The past decade or so has seen efforts to promote cycling as a viable form of transportation, not to mention recreation. Such efforts have included everything from the establishment of bike share and earn-a-bike programs to the construction of bike lanes.
The latter, along with other bike infrastructure, varies widely (to say the least) in the quality of conception and construction. One hopes (or at least I hope) that planners will learn from their mistakes or be replaced by folks who understand cycling.
Nearly all of the work I've mentioned, though, has been initiated locally--usually by cities or independent organizations. There have been few initiatives on the county, state or national level here in the US or in other countries.
That may change. One of the most influential worldwide organizations is making at least a token effort to promote cycling around the globe.
That organization is none other than the United Nations. On 12 April, at a Regular Session of the General Assembly, a resolution was discussed. It was adopted by a consensus of the 193 member states.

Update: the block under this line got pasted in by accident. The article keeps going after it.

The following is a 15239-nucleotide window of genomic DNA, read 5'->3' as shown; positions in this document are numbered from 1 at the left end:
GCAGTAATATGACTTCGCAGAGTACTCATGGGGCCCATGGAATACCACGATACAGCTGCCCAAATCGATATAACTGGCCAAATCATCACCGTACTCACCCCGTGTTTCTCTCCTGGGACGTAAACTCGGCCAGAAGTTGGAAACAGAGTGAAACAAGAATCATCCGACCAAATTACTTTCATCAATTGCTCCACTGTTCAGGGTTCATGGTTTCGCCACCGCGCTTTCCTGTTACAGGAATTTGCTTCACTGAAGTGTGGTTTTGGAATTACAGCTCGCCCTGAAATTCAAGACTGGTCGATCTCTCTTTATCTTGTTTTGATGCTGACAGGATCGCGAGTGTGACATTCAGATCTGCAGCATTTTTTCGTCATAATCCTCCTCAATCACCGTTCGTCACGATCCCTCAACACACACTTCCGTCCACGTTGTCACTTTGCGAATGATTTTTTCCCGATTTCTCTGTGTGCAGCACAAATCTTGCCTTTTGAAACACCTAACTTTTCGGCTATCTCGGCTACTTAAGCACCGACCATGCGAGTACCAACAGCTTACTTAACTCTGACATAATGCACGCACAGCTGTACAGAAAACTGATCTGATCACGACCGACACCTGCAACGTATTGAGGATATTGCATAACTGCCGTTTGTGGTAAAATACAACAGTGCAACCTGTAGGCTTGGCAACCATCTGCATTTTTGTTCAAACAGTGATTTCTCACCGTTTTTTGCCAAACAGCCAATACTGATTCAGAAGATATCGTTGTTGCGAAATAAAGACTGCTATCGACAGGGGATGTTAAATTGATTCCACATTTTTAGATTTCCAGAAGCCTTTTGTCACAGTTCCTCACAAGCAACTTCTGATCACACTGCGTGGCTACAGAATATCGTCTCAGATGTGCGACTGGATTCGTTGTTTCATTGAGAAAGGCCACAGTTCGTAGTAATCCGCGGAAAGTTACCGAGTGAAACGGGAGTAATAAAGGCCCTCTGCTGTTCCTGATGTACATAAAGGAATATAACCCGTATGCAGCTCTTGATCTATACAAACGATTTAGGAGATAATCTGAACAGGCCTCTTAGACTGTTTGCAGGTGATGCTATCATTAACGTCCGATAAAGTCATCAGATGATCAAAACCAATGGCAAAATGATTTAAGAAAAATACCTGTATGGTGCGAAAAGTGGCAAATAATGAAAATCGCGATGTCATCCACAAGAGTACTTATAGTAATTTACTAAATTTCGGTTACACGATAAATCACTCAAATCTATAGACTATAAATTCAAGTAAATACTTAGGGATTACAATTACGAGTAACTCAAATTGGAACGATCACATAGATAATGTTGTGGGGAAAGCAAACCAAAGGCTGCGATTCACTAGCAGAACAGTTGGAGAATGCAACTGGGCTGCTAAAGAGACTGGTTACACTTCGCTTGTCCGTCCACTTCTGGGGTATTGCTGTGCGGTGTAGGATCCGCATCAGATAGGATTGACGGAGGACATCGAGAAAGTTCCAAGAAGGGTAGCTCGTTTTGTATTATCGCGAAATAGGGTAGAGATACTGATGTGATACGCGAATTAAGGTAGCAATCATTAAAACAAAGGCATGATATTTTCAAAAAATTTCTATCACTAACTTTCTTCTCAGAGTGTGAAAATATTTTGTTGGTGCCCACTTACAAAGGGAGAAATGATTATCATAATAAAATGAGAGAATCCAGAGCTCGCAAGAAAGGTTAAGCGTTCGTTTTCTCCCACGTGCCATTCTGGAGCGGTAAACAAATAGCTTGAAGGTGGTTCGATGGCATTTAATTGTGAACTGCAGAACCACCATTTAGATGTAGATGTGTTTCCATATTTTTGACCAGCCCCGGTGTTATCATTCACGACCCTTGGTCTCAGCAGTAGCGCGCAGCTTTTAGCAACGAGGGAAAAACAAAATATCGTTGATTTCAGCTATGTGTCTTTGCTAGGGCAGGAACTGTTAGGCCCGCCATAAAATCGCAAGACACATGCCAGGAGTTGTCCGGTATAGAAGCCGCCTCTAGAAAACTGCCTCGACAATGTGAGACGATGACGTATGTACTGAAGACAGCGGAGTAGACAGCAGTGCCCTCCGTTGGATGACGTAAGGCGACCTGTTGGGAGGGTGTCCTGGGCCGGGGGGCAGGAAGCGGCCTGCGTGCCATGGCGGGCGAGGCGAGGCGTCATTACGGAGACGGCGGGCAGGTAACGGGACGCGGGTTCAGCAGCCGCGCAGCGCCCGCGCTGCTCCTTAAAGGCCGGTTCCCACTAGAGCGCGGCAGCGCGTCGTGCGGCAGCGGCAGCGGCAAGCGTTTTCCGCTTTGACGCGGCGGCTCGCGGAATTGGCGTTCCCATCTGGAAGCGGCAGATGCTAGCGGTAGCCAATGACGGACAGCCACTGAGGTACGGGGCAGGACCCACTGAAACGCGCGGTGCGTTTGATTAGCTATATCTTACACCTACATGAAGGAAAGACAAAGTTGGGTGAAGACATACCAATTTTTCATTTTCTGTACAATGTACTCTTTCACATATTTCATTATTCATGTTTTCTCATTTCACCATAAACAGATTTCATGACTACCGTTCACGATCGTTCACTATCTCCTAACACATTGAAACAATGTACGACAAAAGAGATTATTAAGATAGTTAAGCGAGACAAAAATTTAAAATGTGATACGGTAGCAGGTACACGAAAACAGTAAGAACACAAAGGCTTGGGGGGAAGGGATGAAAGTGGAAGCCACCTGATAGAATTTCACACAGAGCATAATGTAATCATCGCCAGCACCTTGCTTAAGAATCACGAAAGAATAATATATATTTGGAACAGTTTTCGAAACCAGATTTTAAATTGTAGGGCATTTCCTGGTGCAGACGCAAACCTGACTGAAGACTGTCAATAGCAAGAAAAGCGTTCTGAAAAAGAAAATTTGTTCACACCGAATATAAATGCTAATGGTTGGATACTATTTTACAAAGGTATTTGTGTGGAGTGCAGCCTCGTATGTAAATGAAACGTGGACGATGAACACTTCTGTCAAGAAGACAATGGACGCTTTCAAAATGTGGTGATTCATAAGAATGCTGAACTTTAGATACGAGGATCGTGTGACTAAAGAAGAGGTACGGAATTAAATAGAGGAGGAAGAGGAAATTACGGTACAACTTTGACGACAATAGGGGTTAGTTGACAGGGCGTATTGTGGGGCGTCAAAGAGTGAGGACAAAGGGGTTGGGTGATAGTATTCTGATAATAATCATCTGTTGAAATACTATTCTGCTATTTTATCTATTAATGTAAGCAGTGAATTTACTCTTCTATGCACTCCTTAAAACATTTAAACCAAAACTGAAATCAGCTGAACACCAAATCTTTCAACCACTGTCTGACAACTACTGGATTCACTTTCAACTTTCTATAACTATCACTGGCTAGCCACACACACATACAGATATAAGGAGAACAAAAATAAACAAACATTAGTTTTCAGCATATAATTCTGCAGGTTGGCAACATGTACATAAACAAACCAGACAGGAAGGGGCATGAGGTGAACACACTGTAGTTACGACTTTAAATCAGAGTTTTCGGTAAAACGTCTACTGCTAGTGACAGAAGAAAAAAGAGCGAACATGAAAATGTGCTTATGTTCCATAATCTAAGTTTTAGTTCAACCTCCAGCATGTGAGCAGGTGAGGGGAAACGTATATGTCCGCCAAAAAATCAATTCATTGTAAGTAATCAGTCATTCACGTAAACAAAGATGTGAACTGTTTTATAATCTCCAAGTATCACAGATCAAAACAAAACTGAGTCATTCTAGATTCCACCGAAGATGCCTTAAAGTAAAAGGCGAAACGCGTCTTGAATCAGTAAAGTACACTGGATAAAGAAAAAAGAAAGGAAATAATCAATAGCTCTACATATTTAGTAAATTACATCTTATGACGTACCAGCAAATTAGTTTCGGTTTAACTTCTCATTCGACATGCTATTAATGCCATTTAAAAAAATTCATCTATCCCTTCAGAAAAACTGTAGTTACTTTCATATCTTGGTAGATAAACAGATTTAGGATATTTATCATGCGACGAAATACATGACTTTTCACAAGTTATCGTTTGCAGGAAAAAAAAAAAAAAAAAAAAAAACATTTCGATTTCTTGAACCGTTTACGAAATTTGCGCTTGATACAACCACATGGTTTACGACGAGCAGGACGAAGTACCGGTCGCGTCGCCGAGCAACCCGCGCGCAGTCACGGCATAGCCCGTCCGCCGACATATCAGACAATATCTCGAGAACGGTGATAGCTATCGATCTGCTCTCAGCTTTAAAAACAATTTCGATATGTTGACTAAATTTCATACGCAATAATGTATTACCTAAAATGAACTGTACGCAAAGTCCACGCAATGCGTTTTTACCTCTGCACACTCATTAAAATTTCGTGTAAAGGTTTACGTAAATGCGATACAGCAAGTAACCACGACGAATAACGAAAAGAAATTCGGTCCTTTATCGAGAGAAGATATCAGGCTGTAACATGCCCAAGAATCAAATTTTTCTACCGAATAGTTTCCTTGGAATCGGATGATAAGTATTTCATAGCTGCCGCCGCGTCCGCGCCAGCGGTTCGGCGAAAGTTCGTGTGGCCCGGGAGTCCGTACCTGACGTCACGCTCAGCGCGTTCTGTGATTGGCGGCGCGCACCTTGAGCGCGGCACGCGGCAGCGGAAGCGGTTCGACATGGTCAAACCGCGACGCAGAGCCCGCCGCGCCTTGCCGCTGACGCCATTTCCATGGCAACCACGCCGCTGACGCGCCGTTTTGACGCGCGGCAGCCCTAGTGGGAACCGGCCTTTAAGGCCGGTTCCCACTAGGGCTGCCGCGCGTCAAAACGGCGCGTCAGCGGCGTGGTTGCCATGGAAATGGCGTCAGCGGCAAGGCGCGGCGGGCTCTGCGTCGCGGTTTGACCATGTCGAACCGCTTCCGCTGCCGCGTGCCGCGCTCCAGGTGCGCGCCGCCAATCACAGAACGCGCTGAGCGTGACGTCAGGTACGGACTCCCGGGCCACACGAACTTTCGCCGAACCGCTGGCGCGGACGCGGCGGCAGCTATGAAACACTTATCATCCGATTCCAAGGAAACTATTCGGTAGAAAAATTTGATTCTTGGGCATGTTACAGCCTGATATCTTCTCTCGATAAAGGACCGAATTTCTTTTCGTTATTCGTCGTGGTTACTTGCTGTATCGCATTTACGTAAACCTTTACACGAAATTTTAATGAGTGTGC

The resolution declares 3 June as World Bicycle Day. The purpose of that declaration is, according to a UN press briefing:
[to] emphasize and advance the use of the bicycle as a means of fostering sustainable development; strengthening education, including physical education, for children and young people; promoting health; preventing disease; promoting tolerance, mutual understanding and respect; and facilitating social inclusion and a culture of peace.
What the UN is saying is, in essence, that cycling can help to achieve some of the organization's stated goals. I think they're right. (As a longtime cyclist, I'm a totally unbiased observer, right?) Things like peace, sustainability and respect for each other's humanity seem all the more important in the days after the missile strike in Syria and a report that the Gulf Stream is the weakest it's been in more than a millenium and a half.